Professor Lu Ziwen, one of the most influential figures in the Chinese education system, was shocked to hear about the chaotic state of Swedish schools when interviewed recently.

In the Scandinavian nation - which is more commonly cited as a positive example of how to run a country - children are allowed to use mobile phones in class. Some even sit with their feet up on the table. The noise level is often so high that students are encouraged to wear headphones and use music to block out the roar.

Teachers trying to silence these cacophonous classes are abused by youngsters who threaten to report the "Nazis" to the school inspectorate if they so much as lay a finger on a troublesome teen.

As a result, Sweden sank like a stone in the latest global Pisa education ranking and is now below the Organisation for Economic Cooperation and Development average. In maths, for example, it tumbled more than any other country. By contrast, 15-year-olds in Shanghai are ranked No1.

"Obviously, freedom is more important for Swedish students than education," Lu, a member of China's English curriculum standard team, said in an interview with Swedish national news agency Tidningarnas Telegrambyra. He speculated that Sweden's generous welfare system had made people lazy; families, used to a high standard of living, were not motivated to work towards a better future.

His comments raised hell in some quarters. Bloggers slammed the professor as being a relic from the Cultural Revolution who knew nothing about the situation and should therefore keep his mouth shut.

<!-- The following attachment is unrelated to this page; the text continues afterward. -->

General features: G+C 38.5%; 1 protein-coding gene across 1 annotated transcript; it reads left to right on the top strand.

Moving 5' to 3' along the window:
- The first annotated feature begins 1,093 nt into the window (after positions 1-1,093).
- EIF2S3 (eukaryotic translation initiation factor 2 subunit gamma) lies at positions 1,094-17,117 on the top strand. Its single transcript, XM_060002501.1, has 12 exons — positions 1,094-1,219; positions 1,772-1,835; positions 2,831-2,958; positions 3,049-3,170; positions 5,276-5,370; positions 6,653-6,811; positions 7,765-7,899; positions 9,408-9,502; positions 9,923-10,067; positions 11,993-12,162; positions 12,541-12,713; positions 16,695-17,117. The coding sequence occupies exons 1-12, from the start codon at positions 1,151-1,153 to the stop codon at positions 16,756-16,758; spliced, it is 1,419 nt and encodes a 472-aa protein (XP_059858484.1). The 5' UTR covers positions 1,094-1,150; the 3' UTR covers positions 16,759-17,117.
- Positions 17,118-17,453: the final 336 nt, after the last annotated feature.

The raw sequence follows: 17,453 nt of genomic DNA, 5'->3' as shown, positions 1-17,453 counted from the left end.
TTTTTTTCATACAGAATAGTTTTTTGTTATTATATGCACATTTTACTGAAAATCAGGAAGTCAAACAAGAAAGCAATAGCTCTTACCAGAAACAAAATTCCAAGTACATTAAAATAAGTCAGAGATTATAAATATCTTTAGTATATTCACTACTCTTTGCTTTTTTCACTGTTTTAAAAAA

Ulf Nilson, one of the country's best-known tabloid columnists, said China had a frantic need to assert itself since the country had for so long been "slummy and later enslaved". He added that "every sane person" should realise that comparing the cultures of China and Sweden was mindless.

Despite such criticism, however, the majority was actually supportive of Lu's view.

One commenter said Swedes had become "fat cats" and criticised the government for running "hippie schools".

A father of three wrote there was "no order, and chaos" in his children's lessons while a commenter called "Worried Mum" said, "Please advise me how to get my children to study. I can't!"

It's a hot topic. The main issue for the general election in September is not the economy or jobs but how to prevent the collapse of the country's once famous education system.

The question is: are Swedish parents and politicians ready to take advice from a Chinese intellectual to save their children from falling further behind?